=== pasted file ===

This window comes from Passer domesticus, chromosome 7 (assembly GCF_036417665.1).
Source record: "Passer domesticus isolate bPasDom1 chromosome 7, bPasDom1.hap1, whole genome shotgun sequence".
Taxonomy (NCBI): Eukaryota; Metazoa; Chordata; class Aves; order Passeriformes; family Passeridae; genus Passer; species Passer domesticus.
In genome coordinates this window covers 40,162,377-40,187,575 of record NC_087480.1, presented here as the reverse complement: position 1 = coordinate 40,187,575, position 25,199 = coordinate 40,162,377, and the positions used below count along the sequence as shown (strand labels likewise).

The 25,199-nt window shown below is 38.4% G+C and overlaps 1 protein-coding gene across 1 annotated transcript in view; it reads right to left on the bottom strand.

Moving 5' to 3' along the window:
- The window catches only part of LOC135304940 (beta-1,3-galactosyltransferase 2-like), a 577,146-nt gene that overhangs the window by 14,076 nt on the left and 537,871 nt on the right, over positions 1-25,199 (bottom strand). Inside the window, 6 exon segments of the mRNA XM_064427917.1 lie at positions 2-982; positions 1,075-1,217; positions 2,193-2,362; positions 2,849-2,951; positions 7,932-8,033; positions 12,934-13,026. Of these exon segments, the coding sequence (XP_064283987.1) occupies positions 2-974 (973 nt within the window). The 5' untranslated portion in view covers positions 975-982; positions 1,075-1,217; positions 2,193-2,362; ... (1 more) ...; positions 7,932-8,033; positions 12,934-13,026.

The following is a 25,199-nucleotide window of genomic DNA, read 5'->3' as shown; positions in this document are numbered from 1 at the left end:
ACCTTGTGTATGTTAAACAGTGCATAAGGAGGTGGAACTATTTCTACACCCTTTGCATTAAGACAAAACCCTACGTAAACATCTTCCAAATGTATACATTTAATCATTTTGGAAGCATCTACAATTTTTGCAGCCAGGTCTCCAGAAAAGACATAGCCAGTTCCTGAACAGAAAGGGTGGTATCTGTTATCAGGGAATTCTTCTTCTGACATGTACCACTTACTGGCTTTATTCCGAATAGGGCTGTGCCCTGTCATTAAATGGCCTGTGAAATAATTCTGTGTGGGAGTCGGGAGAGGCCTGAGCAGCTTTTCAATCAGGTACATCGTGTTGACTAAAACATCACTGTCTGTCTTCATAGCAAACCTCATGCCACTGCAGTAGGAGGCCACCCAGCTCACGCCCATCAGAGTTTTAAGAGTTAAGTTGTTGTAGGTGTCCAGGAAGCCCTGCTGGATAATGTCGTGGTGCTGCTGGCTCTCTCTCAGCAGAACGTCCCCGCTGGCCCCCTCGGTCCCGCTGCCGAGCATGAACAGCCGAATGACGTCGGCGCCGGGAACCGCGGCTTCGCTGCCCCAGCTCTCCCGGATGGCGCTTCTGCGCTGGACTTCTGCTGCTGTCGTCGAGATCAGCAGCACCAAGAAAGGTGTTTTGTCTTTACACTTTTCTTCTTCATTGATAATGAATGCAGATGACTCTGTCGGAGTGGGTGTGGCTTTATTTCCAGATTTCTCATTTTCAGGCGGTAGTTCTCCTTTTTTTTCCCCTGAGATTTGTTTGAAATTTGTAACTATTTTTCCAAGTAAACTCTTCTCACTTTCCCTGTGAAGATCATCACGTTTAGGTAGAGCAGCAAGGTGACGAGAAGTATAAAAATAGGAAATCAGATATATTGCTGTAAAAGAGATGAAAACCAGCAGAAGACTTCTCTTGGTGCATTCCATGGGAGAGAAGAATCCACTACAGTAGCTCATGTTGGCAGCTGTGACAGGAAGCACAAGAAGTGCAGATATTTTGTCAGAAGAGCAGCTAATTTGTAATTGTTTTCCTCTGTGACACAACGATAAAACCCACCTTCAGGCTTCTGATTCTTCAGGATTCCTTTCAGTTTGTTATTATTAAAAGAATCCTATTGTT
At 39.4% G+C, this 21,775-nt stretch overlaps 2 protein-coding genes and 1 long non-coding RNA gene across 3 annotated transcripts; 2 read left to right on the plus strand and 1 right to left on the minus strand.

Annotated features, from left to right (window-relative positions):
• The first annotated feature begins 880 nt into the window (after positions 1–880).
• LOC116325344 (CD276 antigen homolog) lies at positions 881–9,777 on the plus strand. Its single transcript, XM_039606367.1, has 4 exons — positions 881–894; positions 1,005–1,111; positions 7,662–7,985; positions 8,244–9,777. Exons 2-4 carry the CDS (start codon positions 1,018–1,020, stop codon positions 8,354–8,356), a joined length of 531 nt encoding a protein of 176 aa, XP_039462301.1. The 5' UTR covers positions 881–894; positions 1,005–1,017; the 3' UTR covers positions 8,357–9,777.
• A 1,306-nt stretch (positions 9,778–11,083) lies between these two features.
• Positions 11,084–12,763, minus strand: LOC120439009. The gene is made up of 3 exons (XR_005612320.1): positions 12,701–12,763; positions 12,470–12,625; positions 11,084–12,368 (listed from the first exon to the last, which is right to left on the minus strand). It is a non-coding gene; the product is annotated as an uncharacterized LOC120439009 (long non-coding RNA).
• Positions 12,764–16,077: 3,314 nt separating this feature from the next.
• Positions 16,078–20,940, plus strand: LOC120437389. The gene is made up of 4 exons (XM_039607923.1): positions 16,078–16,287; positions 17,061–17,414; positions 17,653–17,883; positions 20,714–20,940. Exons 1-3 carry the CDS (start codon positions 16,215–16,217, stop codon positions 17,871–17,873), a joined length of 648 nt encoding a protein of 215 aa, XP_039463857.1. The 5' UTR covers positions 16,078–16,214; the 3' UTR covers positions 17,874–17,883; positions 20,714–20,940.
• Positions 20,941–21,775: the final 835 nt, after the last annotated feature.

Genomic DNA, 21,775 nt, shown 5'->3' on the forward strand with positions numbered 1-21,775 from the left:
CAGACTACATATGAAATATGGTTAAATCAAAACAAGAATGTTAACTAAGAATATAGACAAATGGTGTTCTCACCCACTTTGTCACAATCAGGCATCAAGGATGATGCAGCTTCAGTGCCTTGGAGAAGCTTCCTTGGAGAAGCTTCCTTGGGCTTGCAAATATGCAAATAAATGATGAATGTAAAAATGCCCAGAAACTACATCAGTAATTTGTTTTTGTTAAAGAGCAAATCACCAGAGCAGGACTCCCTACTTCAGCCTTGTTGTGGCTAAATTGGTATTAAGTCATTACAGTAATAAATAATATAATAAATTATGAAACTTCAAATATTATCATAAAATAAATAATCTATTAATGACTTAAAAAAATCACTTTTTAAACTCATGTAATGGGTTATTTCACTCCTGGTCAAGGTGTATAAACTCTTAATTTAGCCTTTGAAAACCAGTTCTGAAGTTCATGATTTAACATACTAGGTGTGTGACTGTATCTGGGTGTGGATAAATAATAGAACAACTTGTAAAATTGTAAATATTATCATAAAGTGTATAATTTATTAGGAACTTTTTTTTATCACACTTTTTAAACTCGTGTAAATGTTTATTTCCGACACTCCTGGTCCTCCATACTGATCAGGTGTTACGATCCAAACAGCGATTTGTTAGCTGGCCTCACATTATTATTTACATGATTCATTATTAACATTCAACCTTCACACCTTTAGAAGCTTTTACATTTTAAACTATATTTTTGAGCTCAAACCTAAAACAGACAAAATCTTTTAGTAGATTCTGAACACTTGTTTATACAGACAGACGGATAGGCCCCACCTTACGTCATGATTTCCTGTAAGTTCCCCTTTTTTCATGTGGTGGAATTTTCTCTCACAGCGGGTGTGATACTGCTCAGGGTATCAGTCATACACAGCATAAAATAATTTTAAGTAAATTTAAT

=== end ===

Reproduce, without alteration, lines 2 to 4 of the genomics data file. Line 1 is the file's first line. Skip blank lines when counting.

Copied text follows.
Source record: "Passer domesticus isolate bPasDom1 chromosome 7, bPasDom1.hap1, whole genome shotgun sequence".
Taxonomy (NCBI): Eukaryota; Metazoa; Chordata; class Aves; order Passeriformes; family Passeridae; genus Passer; species Passer domesticus.
In genome coordinates this window covers 40,162,377-40,187,575 of record NC_087480.1, presented here as the reverse complement: position 1 = coordinate 40,187,575, position 25,199 = coordinate 40,162,377, and the positions used below count along the sequence as shown (strand labels likewise).